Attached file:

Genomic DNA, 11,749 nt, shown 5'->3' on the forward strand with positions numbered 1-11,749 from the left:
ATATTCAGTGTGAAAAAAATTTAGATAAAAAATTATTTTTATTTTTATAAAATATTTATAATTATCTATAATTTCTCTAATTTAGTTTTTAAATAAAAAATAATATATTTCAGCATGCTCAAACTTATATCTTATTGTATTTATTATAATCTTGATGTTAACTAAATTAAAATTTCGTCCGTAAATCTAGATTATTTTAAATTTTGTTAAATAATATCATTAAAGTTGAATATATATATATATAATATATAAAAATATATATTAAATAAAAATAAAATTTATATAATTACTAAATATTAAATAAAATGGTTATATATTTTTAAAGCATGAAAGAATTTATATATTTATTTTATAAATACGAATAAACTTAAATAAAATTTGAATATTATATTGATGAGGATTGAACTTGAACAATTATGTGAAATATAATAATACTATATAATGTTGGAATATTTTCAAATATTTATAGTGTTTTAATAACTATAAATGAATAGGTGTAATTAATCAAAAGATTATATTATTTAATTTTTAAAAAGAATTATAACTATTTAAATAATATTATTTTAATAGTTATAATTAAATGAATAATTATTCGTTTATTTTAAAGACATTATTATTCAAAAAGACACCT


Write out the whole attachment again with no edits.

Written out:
Genomic DNA, 11,749 nt, shown 5'->3' on the forward strand with positions numbered 1-11,749 from the left:
ATATTCAGTGTGAAAAAAATTTAGATAAAAAATTATTTTTATTTTTATAAAATATTTATAATTATCTATAATTTCTCTAATTTAGTTTTTAAATAAAAAATAATATATTTCAGCATGCTCAAACTTATATCTTATTGTATTTATTATAATCTTGATGTTAACTAAATTAAAATTTCGTCCGTAAATCTAGATTATTTTAAATTTTGTTAAATAATATCATTAAAGTTGAATATATATATATATAATATATAAAAATATATATTAAATAAAAATAAAATTTATATAATTACTAAATATTAAATAAAATGGTTATATATTTTTAAAGCATGAAAGAATTTATATATTTATTTTATAAATACGAATAAACTTAAATAAAATTTGAATATTATATTGATGAGGATTGAACTTGAACAATTATGTGAAATATAATAATACTATATAATGTTGGAATATTTTCAAATATTTATAGTGTTTTAATAACTATAAATGAATAGGTGTAATTAATCAAAAGATTATATTATTTAATTTTTAAAAAGAATTATAACTATTTAAATAATATTATTTTAATAGTTATAATTAAATGAATAATTATTCGTTTATTTTAAAGACATTATTATTCAAAAAGACACCT